- Melting land ice and glaciers are causing sea levels to rise at an accelerated rate, altering ocean circulation and changing the ocean's chemistry. This threatens ocean ecosystems, coastal communities, and traditional ways of life around the world.
- Coastal flooding will increase as sea levels continue to rise, putting coastal communities and low-lying islands at greater risk. In fact, extreme sea level events that were historically rare (typically once per century in the recent past) are projected to occur at least once per year in many locations by 2050.
- Extreme events like hurricanes and storm surges will continue to be more common and more severe.
- The ocean is becoming warmer at all depths. Tropical and cold-water coral reefs are under serious threat from many ocean changes related to a warming climate.
- The ocean is becoming more acidic and anoxic. Ocean acidification is making it more difficult for shell-building organisms to make a home and decreasing levels of dissolved oxygen in the ocean is creating more low-oxygen “dead zones” where ocean wildlife can no longer breathe.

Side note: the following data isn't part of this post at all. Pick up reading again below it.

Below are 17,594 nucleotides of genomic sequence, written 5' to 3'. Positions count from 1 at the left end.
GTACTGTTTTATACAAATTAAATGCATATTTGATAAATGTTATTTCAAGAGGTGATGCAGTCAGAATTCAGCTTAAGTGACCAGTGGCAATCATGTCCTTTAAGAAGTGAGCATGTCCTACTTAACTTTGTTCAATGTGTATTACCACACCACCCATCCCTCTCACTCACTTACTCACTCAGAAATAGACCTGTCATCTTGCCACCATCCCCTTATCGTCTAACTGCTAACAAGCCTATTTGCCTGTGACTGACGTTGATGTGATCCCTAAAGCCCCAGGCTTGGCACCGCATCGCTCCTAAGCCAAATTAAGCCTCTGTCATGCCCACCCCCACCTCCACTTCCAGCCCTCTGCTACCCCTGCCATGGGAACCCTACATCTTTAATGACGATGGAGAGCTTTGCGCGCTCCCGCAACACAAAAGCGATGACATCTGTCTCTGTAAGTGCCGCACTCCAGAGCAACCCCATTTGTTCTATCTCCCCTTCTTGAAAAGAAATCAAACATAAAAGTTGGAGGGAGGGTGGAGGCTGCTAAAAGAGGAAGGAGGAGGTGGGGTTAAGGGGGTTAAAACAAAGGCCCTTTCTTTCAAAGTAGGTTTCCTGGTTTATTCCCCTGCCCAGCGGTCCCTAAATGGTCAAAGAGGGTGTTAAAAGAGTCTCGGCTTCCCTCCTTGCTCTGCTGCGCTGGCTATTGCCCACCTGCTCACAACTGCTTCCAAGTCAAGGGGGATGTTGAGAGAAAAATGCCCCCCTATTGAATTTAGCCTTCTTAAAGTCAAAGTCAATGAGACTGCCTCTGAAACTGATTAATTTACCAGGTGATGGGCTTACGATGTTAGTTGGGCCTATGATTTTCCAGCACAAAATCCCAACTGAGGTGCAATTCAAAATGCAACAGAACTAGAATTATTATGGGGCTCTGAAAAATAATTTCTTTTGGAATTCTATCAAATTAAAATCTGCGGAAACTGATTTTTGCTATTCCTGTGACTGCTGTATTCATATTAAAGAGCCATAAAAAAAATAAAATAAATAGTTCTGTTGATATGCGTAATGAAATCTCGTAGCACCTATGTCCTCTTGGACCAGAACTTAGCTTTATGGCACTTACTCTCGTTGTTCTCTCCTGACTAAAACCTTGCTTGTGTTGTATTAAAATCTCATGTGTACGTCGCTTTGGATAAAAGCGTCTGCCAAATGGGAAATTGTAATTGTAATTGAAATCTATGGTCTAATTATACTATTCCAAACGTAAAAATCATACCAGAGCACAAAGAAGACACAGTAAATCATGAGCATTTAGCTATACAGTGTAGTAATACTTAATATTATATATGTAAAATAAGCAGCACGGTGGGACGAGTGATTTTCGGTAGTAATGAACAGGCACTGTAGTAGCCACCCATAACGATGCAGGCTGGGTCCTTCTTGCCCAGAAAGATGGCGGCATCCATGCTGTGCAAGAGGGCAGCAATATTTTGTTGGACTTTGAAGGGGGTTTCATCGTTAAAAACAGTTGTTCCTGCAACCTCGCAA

- The loss of polar habitats and coral reefs will lead to significant biodiversity loss.
- Polar habitats will shrink, threatening traditional ways of life and ecosystems in the Arctic and affecting critical Southern Ocean food webs. As permafrost thaws, it is releasing additional greenhouse gases, further contributing to climate change. In fact, the Arctic is warming twice as fast as the rest of the planet.
Most importantly, the report also highlights solutions to prevent the most severe, irreparable impacts from occurring. Some of these solutions mimic what Surfrider is currently advocating for in terms of climate change mitigtion and adaptation. To implement a strong ocean climate action agenda, we must:
- Substantially reduce greenhouse gas emissions, especially carbon dioxide, which causes ocean acidification. It is imperative that we switch to renewable energy as quickly as possible and completely ban harmful fossil fuel extraction such as new offshore oil drilling. Surfrider is fighting offshore oil drilling and working to bring Community Choice Energy to coastal communities.